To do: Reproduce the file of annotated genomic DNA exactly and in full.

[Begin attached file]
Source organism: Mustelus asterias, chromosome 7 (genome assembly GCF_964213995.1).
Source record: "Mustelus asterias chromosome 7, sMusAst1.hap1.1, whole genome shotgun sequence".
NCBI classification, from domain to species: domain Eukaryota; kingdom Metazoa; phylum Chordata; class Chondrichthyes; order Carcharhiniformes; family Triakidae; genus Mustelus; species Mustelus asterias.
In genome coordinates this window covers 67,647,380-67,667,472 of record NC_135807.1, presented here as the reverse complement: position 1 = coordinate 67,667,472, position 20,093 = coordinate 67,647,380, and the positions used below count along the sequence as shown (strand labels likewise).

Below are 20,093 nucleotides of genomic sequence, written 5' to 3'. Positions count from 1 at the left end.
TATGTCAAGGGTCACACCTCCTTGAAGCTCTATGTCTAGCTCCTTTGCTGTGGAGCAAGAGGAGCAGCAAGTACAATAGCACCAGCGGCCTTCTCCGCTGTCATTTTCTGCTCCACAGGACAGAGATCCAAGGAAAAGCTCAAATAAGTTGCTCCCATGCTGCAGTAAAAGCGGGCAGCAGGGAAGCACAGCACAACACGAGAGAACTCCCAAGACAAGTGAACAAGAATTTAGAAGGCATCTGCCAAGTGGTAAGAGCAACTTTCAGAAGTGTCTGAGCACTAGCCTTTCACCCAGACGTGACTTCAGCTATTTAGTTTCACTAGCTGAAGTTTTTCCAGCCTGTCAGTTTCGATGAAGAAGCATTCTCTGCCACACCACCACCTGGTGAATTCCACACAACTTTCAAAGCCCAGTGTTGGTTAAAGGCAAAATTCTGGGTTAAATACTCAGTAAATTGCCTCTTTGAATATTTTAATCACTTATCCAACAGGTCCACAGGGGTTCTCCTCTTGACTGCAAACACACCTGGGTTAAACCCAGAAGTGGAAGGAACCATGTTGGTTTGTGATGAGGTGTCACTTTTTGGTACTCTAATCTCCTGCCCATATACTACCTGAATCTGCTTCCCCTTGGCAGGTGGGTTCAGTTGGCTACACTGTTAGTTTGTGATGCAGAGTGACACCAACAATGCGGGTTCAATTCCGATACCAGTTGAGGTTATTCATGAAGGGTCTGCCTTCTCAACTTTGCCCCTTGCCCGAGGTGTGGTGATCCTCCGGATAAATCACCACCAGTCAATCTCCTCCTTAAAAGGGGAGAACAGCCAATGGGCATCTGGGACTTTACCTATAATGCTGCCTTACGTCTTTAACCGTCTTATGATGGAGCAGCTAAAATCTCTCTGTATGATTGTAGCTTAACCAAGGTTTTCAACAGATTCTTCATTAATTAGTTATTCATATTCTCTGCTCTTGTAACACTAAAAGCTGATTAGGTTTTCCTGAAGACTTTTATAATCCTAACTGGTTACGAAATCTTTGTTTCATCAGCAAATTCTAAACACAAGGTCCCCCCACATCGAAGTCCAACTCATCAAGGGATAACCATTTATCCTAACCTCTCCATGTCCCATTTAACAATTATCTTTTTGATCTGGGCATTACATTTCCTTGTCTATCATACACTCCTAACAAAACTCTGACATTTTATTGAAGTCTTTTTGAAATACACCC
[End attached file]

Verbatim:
Source organism: Mustelus asterias, chromosome 7 (genome assembly GCF_964213995.1).
Source record: "Mustelus asterias chromosome 7, sMusAst1.hap1.1, whole genome shotgun sequence".
NCBI classification, from domain to species: domain Eukaryota; kingdom Metazoa; phylum Chordata; class Chondrichthyes; order Carcharhiniformes; family Triakidae; genus Mustelus; species Mustelus asterias.
In genome coordinates this window covers 67,647,380-67,667,472 of record NC_135807.1, presented here as the reverse complement: position 1 = coordinate 67,667,472, position 20,093 = coordinate 67,647,380, and the positions used below count along the sequence as shown (strand labels likewise).

Below are 20,093 nucleotides of genomic sequence, written 5' to 3'. Positions count from 1 at the left end.
TATGTCAAGGGTCACACCTCCTTGAAGCTCTATGTCTAGCTCCTTTGCTGTGGAGCAAGAGGAGCAGCAAGTACAATAGCACCAGCGGCCTTCTCCGCTGTCATTTTCTGCTCCACAGGACAGAGATCCAAGGAAAAGCTCAAATAAGTTGCTCCCATGCTGCAGTAAAAGCGGGCAGCAGGGAAGCACAGCACAACACGAGAGAACTCCCAAGACAAGTGAACAAGAATTTAGAAGGCATCTGCCAAGTGGTAAGAGCAACTTTCAGAAGTGTCTGAGCACTAGCCTTTCACCCAGACGTGACTTCAGCTATTTAGTTTCACTAGCTGAAGTTTTTCCAGCCTGTCAGTTTCGATGAAGAAGCATTCTCTGCCACACCACCACCTGGTGAATTCCACACAACTTTCAAAGCCCAGTGTTGGTTAAAGGCAAAATTCTGGGTTAAATACTCAGTAAATTGCCTCTTTGAATATTTTAATCACTTATCCAACAGGTCCACAGGGGTTCTCCTCTTGACTGCAAACACACCTGGGTTAAACCCAGAAGTGGAAGGAACCATGTTGGTTTGTGATGAGGTGTCACTTTTTGGTACTCTAATCTCCTGCCCATATACTACCTGAATCTGCTTCCCCTTGGCAGGTGGGTTCAGTTGGCTACACTGTTAGTTTGTGATGCAGAGTGACACCAACAATGCGGGTTCAATTCCGATACCAGTTGAGGTTATTCATGAAGGGTCTGCCTTCTCAACTTTGCCCCTTGCCCGAGGTGTGGTGATCCTCCGGATAAATCACCACCAGTCAATCTCCTCCTTAAAAGGGGAGAACAGCCAATGGGCATCTGGGACTTTACCTATAATGCTGCCTTACGTCTTTAACCGTCTTATGATGGAGCAGCTAAAATCTCTCTGTATGATTGTAGCTTAACCAAGGTTTTCAACAGATTCTTCATTAATTAGTTATTCATATTCTCTGCTCTTGTAACACTAAAAGCTGATTAGGTTTTCCTGAAGACTTTTATAATCCTAACTGGTTACGAAATCTTTGTTTCATCAGCAAATTCTAAACACAAGGTCCCCCCACATCGAAGTCCAACTCATCAAGGGATAACCATTTATCCTAACCTCTCCATGTCCCATTTAACAATTATCTTTTTGATCTGGGCATTACATTTCCTTGTCTATCATACACTCCTAACAAAACTCTGACATTTTATTGAAGTCTTTTTGAAATACACCC